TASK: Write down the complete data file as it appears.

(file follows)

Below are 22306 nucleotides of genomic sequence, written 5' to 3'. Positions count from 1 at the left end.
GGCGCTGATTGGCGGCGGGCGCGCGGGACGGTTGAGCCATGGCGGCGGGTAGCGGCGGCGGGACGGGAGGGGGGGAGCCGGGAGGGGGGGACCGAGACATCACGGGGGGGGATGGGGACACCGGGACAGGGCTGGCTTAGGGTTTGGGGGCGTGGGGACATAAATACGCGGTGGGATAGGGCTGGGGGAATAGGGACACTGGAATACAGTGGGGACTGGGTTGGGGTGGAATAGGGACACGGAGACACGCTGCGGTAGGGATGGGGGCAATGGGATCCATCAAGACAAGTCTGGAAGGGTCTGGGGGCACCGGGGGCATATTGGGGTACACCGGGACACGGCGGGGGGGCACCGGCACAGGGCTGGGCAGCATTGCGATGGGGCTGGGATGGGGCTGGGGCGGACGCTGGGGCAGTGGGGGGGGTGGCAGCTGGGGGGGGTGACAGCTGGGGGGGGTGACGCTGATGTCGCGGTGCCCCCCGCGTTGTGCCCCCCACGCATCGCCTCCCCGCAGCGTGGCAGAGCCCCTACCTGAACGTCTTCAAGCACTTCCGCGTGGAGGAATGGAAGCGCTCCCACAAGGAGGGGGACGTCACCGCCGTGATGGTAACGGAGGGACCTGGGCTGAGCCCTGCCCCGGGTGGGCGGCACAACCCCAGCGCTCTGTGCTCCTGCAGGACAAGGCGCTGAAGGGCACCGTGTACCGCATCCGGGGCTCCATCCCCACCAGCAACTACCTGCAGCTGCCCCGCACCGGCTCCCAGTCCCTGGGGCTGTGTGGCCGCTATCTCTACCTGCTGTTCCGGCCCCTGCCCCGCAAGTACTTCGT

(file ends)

Below are 22306 nucleotides of genomic sequence, written 5' to 3'. Positions count from 1 at the left end.
GGCGCTGATTGGCGGCGGGCGCGCGGGACGGTTGAGCCATGGCGGCGGGTAGCGGCGGCGGGACGGGAGGGGGGGAGCCGGGAGGGGGGGACCGAGACATCACGGGGGGGGATGGGGACACCGGGACAGGGCTGGCTTAGGGTTTGGGGGCGTGGGGACATAAATACGCGGTGGGATAGGGCTGGGGGAATAGGGACACTGGAATACAGTGGGGACTGGGTTGGGGTGGAATAGGGACACGGAGACACGCTGCGGTAGGGATGGGGGCAATGGGATCCATCAAGACAAGTCTGGAAGGGTCTGGGGGCACCGGGGGCATATTGGGGTACACCGGGACACGGCGGGGGGGCACCGGCACAGGGCTGGGCAGCATTGCGATGGGGCTGGGATGGGGCTGGGGCGGACGCTGGGGCAGTGGGGGGGGTGGCAGCTGGGGGGGGTGACAGCTGGGGGGGGTGACGCTGATGTCGCGGTGCCCCCCGCGTTGTGCCCCCCACGCATCGCCTCCCCGCAGCGTGGCAGAGCCCCTACCTGAACGTCTTCAAGCACTTCCGCGTGGAGGAATGGAAGCGCTCCCACAAGGAGGGGGACGTCACCGCCGTGATGGTAACGGAGGGACCTGGGCTGAGCCCTGCCCCGGGTGGGCGGCACAACCCCAGCGCTCTGTGCTCCTGCAGGACAAGGCGCTGAAGGGCACCGTGTACCGCATCCGGGGCTCCATCCCCACCAGCAACTACCTGCAGCTGCCCCGCACCGGCTCCCAGTCCCTGGGGCTGTGTGGCCGCTATCTCTACCTGCTGTTCCGGCCCCTGCCCCGCAAGTACTTCGT